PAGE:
On December 7, 2009, the U.S. Patent and Trademark Office ("USPTO") introduced a new pilot program for the purpose of accelerating the development and deployment of "green" technology, creating "green" jobs, and promoting U.S. competitiveness in this vital sector.
To achieve this end, the USPTO is offering to accelerate examination of certain "green" technologies, which may ultimately expedite the grant of patent rights, in exchange for early publication of the green technologies. Green technology patent applications accepted into this program will have the benefit of advancing ahead of other currently pending, non-green applications.
In order for a patent application to qualify for this pilot program, the following requirements must be met:
- The application must be a non-reissue, non-provisional utility application;
- The application must have an actual filing date, not an effective filing date, prior to December 8, 2009;
- The technology disclosed in the application must be classified in a specific group of "green" USPTO classifications. Such classifications may be generally characterized as technology materially enhancing the quality of the environment by contributing to the restoration or maintenance of the basic life-sustaining natural elements, or technology materially contributing to the discovery or development of renewable energy resources, more efficient utilization and conservation of energy resources, or the reduction of green house gas emissions;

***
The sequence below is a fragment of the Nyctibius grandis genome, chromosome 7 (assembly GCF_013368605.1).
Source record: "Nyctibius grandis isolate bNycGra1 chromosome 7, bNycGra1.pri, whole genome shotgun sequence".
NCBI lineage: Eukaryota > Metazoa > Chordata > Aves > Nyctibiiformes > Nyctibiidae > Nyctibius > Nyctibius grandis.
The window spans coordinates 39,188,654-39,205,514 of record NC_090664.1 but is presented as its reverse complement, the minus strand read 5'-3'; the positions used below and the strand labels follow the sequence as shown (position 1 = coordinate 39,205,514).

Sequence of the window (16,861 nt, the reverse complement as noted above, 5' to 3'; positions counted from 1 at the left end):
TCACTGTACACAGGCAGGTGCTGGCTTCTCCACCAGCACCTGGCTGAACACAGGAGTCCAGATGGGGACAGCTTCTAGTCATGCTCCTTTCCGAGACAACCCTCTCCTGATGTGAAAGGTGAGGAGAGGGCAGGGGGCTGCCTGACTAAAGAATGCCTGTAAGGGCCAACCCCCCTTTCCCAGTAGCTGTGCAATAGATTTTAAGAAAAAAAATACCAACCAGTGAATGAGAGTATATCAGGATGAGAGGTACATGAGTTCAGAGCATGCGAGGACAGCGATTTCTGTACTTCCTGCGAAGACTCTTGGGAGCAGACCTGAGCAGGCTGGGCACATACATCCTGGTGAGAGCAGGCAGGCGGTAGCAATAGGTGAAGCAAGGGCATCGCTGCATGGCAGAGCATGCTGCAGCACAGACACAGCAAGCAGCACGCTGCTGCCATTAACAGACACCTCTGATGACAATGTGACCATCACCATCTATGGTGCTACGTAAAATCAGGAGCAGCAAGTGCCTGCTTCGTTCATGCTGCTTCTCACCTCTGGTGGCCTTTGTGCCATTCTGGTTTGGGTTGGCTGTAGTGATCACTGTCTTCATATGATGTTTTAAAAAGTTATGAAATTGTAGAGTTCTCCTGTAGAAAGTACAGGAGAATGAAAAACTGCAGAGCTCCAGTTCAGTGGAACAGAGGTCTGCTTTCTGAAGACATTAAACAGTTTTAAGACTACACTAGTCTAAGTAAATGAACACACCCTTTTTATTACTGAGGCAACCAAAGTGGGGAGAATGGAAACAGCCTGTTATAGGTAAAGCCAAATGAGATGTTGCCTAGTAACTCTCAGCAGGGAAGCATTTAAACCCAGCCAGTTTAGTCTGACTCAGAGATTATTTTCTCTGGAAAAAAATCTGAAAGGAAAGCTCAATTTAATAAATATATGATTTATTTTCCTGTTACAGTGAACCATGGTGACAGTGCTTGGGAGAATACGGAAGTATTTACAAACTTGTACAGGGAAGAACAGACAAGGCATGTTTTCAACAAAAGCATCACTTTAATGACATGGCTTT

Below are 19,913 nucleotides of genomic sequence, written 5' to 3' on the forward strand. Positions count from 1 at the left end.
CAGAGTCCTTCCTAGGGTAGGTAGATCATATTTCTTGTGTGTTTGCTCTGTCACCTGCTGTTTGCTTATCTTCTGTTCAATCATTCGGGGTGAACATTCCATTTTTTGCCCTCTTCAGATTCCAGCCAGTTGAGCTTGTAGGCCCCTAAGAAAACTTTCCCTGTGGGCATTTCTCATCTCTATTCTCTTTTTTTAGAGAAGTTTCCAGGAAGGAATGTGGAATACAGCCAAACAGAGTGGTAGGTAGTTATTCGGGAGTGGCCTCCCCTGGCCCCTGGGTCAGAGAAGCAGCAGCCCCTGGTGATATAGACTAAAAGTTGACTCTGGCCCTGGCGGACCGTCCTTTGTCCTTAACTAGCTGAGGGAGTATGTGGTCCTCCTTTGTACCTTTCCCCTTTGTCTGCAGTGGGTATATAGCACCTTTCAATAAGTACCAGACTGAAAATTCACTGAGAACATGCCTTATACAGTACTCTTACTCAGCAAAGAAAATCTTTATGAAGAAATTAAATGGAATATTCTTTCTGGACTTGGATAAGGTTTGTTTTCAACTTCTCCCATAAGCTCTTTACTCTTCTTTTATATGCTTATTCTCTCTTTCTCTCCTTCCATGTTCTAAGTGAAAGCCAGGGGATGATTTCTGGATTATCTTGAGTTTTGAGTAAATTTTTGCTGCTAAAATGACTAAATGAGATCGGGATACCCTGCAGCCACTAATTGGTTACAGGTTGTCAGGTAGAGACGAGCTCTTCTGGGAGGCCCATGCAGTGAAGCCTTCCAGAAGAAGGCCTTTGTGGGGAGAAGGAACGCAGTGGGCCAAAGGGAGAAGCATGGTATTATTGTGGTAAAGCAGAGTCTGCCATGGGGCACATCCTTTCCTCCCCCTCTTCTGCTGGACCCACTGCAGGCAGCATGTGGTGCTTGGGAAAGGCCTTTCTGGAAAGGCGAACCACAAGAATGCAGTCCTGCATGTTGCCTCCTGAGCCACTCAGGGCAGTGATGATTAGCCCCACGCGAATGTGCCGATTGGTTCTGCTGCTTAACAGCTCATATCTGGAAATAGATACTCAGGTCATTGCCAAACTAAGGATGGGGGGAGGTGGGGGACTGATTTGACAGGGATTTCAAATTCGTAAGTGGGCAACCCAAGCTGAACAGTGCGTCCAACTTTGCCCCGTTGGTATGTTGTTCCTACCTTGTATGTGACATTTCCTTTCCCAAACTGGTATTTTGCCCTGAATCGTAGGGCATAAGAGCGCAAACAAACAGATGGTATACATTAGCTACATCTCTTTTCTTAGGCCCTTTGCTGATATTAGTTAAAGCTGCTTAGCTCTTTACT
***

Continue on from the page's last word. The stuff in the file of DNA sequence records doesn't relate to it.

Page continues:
- The application must contain only a single invention;
- Accelerated Examination must be requested by December 8, 2010 and at least one day prior to issuance of a first Office Action on the merits of the application; and
- Applicant must request early publication.
Currently, the USPTO is only allowing 3000 applications into the program, but this number may be extended at the discretion of the USPTO.
If you have an application on file with the USPTO relating to "green" technology, this accelerated program warrants immediate and serious consideration. Early publication under this USPTO pilot program, in some instances, may qualify your subject application as prior art to your patenting program, which could be detrimental and outweigh any benefits of an accelerated approval from the USPTO. Major considerations that must be contemplated when assessing the feasibility of this program include the current status and future research and development plans for the invention. All in all, this is an important new program that any company developing green technologies should seriously consider.